ODEC energizes utility demand forecasts
The Old Dominion Electric Cooperative (ODEC) saved utility customers millions in its first year of using SAS Analytics to forecast energy demand. The savings helped the not-for-profit lower rates four times. With better forecasts, the cooperative hopes to continue keeping costs low and service levels high.
ODEC provides wholesale power to 11 not-for-profit distribution cooperatives in Virginia, Maryland and Delaware that serve 1 million member customers in the rural and suburban portions of those states. "Each cooperative has unique characteristics, its own weather and economic drivers that affect growth,'' explains David Hamilton, Manager of Load Forecasting. ODEC owns power plant assets and also seeks to purchase power. For energy purchases, the cooperative must contract months in advance. Bet wrong about the weather or energy needs, and ODEC is at the mercy of the spot market.
"If I don't buy enough, I have to pay whatever the market price is at the time I need to buy. If you have excess, you have to sell it for whatever price you can get,'' Hamilton says. "The electric utility field is fairly unique. But the problems we face each day are the same as those in energy, gas or oil.''
SAS allows Hamilton to forecast more efficiently. This provides ODEC with nimbleness when it comes to buying and selling power and planning for the future. "When you're investing up to $3 billion in a power plant, you need to be sure you're going to use it when you build it,'' Hamilton says.
SAS Forecast Server allows Hamilton’s department to use the most sophisticated forecasting models and techniques available, including exponential smoothing models, ARIMAX models, unobserved components models, intermittent demand models and dynamic regression – plus user-defined models. SAS models are used to support system analysis, hedging models, financial forecasts, and future resources for energy and demand. With SAS, ODEC can:
- Quickly adjust for changing conditions. Forecasts take half the time to build. Unforeseen changes – a cooler summer or colder winter – can be quickly worked into a forecast.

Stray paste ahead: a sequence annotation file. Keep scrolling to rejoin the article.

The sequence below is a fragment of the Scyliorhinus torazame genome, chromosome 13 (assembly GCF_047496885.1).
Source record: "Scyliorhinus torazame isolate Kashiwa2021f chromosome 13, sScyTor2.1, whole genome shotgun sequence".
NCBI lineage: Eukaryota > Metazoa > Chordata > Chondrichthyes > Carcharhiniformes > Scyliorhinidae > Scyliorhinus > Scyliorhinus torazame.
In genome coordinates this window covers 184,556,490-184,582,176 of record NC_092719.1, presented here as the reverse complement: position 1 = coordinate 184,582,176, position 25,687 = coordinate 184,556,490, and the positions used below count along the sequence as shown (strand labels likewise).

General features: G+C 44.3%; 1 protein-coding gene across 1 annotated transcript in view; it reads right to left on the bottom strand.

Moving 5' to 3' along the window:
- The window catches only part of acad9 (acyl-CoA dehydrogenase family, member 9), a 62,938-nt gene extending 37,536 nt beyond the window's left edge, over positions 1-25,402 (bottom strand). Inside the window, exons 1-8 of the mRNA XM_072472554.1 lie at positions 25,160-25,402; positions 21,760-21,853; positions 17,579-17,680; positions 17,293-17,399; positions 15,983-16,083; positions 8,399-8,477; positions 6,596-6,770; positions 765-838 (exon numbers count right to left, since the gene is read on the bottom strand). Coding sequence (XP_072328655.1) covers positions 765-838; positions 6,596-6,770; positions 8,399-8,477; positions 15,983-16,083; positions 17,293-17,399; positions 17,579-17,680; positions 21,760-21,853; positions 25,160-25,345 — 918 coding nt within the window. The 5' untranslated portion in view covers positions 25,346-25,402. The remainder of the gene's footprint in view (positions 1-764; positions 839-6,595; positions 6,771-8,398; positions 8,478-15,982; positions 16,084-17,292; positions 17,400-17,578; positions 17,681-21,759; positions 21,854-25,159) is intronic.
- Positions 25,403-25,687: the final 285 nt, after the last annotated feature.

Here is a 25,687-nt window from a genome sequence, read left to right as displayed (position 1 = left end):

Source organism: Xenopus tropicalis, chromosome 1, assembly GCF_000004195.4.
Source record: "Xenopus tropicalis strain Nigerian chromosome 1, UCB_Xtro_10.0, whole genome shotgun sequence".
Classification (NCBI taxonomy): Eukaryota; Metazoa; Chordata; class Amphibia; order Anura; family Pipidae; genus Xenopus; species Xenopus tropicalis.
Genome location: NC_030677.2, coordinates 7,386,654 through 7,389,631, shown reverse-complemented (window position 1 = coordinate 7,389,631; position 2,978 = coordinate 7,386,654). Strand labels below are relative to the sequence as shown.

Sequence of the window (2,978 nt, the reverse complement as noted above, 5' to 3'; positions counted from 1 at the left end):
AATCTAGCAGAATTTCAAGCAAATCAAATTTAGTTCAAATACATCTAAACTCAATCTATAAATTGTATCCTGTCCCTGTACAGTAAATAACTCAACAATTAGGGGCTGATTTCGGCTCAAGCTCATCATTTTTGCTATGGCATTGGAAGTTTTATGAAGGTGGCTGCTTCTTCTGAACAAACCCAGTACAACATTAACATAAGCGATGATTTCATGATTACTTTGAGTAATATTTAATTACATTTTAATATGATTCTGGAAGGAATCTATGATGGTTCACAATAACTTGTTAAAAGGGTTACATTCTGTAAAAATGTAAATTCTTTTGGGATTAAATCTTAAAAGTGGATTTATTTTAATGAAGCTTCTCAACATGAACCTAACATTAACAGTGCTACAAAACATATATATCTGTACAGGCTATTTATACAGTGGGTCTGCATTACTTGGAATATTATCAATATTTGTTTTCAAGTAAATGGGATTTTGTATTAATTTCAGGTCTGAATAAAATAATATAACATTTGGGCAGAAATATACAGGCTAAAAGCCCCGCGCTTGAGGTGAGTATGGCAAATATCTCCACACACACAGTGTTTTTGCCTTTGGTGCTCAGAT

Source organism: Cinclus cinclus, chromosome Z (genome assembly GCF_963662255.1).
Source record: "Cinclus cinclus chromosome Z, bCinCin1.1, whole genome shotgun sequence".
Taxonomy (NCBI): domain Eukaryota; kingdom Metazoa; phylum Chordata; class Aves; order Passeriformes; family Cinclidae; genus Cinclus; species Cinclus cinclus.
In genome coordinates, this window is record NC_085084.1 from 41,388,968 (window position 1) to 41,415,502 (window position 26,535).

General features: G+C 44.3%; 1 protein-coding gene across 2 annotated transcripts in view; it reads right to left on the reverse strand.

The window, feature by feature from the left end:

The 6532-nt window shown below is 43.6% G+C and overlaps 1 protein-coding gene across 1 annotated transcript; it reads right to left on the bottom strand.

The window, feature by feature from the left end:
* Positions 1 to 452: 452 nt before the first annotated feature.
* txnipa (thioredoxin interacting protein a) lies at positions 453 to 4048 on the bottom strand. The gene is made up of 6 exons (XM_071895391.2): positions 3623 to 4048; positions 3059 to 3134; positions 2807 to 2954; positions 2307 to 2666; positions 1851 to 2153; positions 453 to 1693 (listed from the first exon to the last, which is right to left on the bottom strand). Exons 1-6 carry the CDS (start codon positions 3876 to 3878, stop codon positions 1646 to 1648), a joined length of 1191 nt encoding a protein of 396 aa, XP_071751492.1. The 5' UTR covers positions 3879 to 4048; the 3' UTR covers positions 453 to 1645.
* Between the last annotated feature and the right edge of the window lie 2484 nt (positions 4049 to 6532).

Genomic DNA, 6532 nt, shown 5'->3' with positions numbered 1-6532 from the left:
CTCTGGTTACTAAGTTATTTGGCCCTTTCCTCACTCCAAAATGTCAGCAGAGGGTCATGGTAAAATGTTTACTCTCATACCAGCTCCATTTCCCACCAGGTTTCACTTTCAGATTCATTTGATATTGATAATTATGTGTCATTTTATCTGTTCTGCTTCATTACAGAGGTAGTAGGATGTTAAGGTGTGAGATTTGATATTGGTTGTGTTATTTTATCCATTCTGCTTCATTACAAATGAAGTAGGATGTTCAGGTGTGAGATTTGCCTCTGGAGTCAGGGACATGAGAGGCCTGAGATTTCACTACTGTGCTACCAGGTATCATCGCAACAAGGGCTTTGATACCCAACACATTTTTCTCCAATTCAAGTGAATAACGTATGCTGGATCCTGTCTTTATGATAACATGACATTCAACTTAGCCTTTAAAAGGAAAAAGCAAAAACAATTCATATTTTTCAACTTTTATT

- Understand each cooperative's individual market while also aggregating data for a big-picture look. Individual market snapshots help ODEC choose where to buy power from. An aggregate look helps plan for power needs five, 10 or 20 years down the road.
- Factor in multiple data sources from retail sales to population trends along with daily weather information that goes into such detail as wind speed and cloud cover. SAS allows ODEC to understand every variable in a model and how it contributes to a model's results. The cooperative can run competing models against each other to choose the best one. It can also screen outlier factors – like a hurricane – to avoid skewing the model.
- Manage effectively despite the volatility that smaller energy providers are more prone to experience.
“Utilities with large loads can stand a lot of variants and still have a pretty good forecast. We’re much smaller and our variability has a propensity to be higher,’’ Hamilton says.
"We couldn't do what we do without SAS,'' Hamilton says. "There is no other software I know of that has that amount of flexibility and power.'' And it pays enormous dividends to ODEC's member customers. "We actually lowered the rate we charge for wholesale power four times in the past year. The cooperative can pass that benefit directly along to the members who have been struggling.''
We actually lowered the rate we charge for wholesale power four times in the past year.
Manager of Load Forecasting
Streamlining the process
In the past, ODEC used SAS for some reporting but used another forecasting tool and Excel spreadsheets to cobble together forecasts. "It was labor-intensive, but people understood the spreadsheets so that's how it was done.'' Hamilton found other forecasting products lacking in capabilities and believed from his prior use of SAS that SAS Forecast Server would provide a more robust solution.
Hamilton also uses SAS to answer analytics requests from other ODEC staff members and to look at data that comes in from meter readings. "SAS came in really handy for the AMI (meter) data because the sheer volume would outstrip any Excel application or basic desktop application,'' says John Robinson, Business Systems Analyst.
"Our organization is not one to add people. If we need to do another project, then I need to wear another hat. We couldn't answer these questions for the organization if we didn't have SAS,'' Hamilton adds.
Working with SAS to implement SAS Forecast Server made the process smooth, says Hamilton. ODEC uses SAS partner Zencos to administer the solution. A SAS Gold Partner, Zencos provides SAS clients with services required for installing, optimizing and managing the SAS Business Analytics Framework. “The whole team at SAS has been so helpful,’’ Hamilton says.
Ultimately, Hamilton says, SAS takes the guesswork out of interpreting forecasts. Other solutions can tell him that power usage is down and trending toward staying that way, but only SAS helps him understand if that is related to weather or the economy or both. "If I didn't have SAS I probably wouldn't know how to do this. It's nice to be able to get a feel for how much variability is in each component that drives our sales. I know SAS has a lot of different customers with a lot of data that use SAS in different ways. It's the same for an electric utility. We have a lot of data. We have to have a system that can crunch large data sets, and you can't do any kind of analysis on these large sets without SAS."